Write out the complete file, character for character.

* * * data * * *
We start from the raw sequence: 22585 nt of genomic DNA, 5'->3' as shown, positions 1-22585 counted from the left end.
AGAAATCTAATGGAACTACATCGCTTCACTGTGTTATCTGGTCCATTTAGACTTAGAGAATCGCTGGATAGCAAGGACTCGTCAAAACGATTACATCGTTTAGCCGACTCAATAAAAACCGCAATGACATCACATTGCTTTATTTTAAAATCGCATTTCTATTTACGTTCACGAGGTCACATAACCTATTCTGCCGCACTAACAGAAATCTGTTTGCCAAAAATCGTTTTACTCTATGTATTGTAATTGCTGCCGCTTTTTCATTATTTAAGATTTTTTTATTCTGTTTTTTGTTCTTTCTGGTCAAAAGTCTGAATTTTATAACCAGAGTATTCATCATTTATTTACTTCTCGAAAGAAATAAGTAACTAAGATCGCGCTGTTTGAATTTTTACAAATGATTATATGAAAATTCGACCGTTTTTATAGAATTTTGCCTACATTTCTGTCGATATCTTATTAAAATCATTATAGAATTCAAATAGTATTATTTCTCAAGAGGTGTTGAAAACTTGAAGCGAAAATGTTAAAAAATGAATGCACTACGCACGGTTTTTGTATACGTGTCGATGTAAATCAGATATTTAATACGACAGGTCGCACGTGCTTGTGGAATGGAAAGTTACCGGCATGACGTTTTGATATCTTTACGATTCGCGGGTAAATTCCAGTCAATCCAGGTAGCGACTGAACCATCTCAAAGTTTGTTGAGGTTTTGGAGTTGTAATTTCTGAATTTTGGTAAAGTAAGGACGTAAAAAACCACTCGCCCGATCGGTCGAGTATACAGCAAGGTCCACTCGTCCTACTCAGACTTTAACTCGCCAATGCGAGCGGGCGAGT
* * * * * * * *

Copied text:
We start from the raw sequence: 22585 nt of genomic DNA, 5'->3' as shown, positions 1-22585 counted from the left end.
AGAAATCTAATGGAACTACATCGCTTCACTGTGTTATCTGGTCCATTTAGACTTAGAGAATCGCTGGATAGCAAGGACTCGTCAAAACGATTACATCGTTTAGCCGACTCAATAAAAACCGCAATGACATCACATTGCTTTATTTTAAAATCGCATTTCTATTTACGTTCACGAGGTCACATAACCTATTCTGCCGCACTAACAGAAATCTGTTTGCCAAAAATCGTTTTACTCTATGTATTGTAATTGCTGCCGCTTTTTCATTATTTAAGATTTTTTTATTCTGTTTTTTGTTCTTTCTGGTCAAAAGTCTGAATTTTATAACCAGAGTATTCATCATTTATTTACTTCTCGAAAGAAATAAGTAACTAAGATCGCGCTGTTTGAATTTTTACAAATGATTATATGAAAATTCGACCGTTTTTATAGAATTTTGCCTACATTTCTGTCGATATCTTATTAAAATCATTATAGAATTCAAATAGTATTATTTCTCAAGAGGTGTTGAAAACTTGAAGCGAAAATGTTAAAAAATGAATGCACTACGCACGGTTTTTGTATACGTGTCGATGTAAATCAGATATTTAATACGACAGGTCGCACGTGCTTGTGGAATGGAAAGTTACCGGCATGACGTTTTGATATCTTTACGATTCGCGGGTAAATTCCAGTCAATCCAGGTAGCGACTGAACCATCTCAAAGTTTGTTGAGGTTTTGGAGTTGTAATTTCTGAATTTTGGTAAAGTAAGGACGTAAAAAACCACTCGCCCGATCGGTCGAGTATACAGCAAGGTCCACTCGTCCTACTCAGACTTTAACTCGCCAATGCGAGCGGGCGAGT